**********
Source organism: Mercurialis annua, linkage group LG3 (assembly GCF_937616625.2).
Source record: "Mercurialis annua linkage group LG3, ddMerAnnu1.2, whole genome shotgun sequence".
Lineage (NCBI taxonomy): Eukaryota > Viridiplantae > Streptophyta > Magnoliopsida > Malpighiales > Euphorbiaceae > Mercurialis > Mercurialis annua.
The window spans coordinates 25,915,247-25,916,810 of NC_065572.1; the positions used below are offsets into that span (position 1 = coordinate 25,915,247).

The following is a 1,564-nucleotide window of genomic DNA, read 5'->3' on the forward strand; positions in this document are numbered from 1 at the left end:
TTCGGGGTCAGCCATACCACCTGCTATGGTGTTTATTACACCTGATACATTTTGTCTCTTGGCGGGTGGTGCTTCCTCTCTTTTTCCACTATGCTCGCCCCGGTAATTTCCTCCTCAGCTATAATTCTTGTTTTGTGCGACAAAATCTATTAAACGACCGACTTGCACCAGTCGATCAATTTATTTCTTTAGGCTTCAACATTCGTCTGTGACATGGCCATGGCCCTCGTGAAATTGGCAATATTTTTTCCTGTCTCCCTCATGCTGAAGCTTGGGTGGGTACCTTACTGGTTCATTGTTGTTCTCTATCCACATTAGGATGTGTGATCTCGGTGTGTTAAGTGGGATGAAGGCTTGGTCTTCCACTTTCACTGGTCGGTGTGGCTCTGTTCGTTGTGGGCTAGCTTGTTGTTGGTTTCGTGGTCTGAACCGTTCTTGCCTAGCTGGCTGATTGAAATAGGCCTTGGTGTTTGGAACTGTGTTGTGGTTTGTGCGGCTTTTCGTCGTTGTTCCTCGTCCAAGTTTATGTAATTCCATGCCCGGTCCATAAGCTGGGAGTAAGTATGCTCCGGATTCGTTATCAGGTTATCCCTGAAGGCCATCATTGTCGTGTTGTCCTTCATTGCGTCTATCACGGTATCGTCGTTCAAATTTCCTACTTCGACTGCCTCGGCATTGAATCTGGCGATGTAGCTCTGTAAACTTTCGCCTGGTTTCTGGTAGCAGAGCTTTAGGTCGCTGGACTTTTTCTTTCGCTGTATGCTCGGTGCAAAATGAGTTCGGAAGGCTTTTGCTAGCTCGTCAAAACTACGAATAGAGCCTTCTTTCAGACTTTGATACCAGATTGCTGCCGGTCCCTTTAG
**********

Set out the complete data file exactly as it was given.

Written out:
Source organism: Mercurialis annua, linkage group LG3 (assembly GCF_937616625.2).
Source record: "Mercurialis annua linkage group LG3, ddMerAnnu1.2, whole genome shotgun sequence".
Lineage (NCBI taxonomy): Eukaryota > Viridiplantae > Streptophyta > Magnoliopsida > Malpighiales > Euphorbiaceae > Mercurialis > Mercurialis annua.
The window spans coordinates 25,915,247-25,916,810 of NC_065572.1; the positions used below are offsets into that span (position 1 = coordinate 25,915,247).

The following is a 1,564-nucleotide window of genomic DNA, read 5'->3' on the forward strand; positions in this document are numbered from 1 at the left end:
TTCGGGGTCAGCCATACCACCTGCTATGGTGTTTATTACACCTGATACATTTTGTCTCTTGGCGGGTGGTGCTTCCTCTCTTTTTCCACTATGCTCGCCCCGGTAATTTCCTCCTCAGCTATAATTCTTGTTTTGTGCGACAAAATCTATTAAACGACCGACTTGCACCAGTCGATCAATTTATTTCTTTAGGCTTCAACATTCGTCTGTGACATGGCCATGGCCCTCGTGAAATTGGCAATATTTTTTCCTGTCTCCCTCATGCTGAAGCTTGGGTGGGTACCTTACTGGTTCATTGTTGTTCTCTATCCACATTAGGATGTGTGATCTCGGTGTGTTAAGTGGGATGAAGGCTTGGTCTTCCACTTTCACTGGTCGGTGTGGCTCTGTTCGTTGTGGGCTAGCTTGTTGTTGGTTTCGTGGTCTGAACCGTTCTTGCCTAGCTGGCTGATTGAAATAGGCCTTGGTGTTTGGAACTGTGTTGTGGTTTGTGCGGCTTTTCGTCGTTGTTCCTCGTCCAAGTTTATGTAATTCCATGCCCGGTCCATAAGCTGGGAGTAAGTATGCTCCGGATTCGTTATCAGGTTATCCCTGAAGGCCATCATTGTCGTGTTGTCCTTCATTGCGTCTATCACGGTATCGTCGTTCAAATTTCCTACTTCGACTGCCTCGGCATTGAATCTGGCGATGTAGCTCTGTAAACTTTCGCCTGGTTTCTGGTAGCAGAGCTTTAGGTCGCTGGACTTTTTCTTTCGCTGTATGCTCGGTGCAAAATGAGTTCGGAAGGCTTTTGCTAGCTCGTCAAAACTACGAATAGAGCCTTCTTTCAGACTTTGATACCAGATTGCTGCCGGTCCCTTTAG